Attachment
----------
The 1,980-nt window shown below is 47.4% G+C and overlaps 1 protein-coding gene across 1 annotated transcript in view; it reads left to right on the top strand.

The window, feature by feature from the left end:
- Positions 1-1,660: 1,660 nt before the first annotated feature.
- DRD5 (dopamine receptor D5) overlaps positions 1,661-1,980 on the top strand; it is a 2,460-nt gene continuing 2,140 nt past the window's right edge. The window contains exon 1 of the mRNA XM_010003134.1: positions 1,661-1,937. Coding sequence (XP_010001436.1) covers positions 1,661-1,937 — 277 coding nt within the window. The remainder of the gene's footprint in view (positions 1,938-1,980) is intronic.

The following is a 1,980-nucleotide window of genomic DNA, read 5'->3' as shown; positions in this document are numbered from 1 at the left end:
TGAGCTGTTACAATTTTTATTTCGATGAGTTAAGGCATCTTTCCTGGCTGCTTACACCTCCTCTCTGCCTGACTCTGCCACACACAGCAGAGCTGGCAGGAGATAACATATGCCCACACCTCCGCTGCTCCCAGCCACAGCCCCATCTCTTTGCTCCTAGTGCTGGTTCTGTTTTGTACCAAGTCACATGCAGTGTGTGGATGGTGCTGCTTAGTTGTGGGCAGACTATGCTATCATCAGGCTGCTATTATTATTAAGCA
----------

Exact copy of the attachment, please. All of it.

The 1,980-nt window shown below is 47.4% G+C and overlaps 1 protein-coding gene across 1 annotated transcript in view; it reads left to right on the top strand.

The window, feature by feature from the left end:
- Positions 1-1,660: 1,660 nt before the first annotated feature.
- DRD5 (dopamine receptor D5) overlaps positions 1,661-1,980 on the top strand; it is a 2,460-nt gene continuing 2,140 nt past the window's right edge. The window contains exon 1 of the mRNA XM_010003134.1: positions 1,661-1,937. Coding sequence (XP_010001436.1) covers positions 1,661-1,937 — 277 coding nt within the window. The remainder of the gene's footprint in view (positions 1,938-1,980) is intronic.

The following is a 1,980-nucleotide window of genomic DNA, read 5'->3' as shown; positions in this document are numbered from 1 at the left end:
TGAGCTGTTACAATTTTTATTTCGATGAGTTAAGGCATCTTTCCTGGCTGCTTACACCTCCTCTCTGCCTGACTCTGCCACACACAGCAGAGCTGGCAGGAGATAACATATGCCCACACCTCCGCTGCTCCCAGCCACAGCCCCATCTCTTTGCTCCTAGTGCTGGTTCTGTTTTGTACCAAGTCACATGCAGTGTGTGGATGGTGCTGCTTAGTTGTGGGCAGACTATGCTATCATCAGGCTGCTATTATTATTAAGCA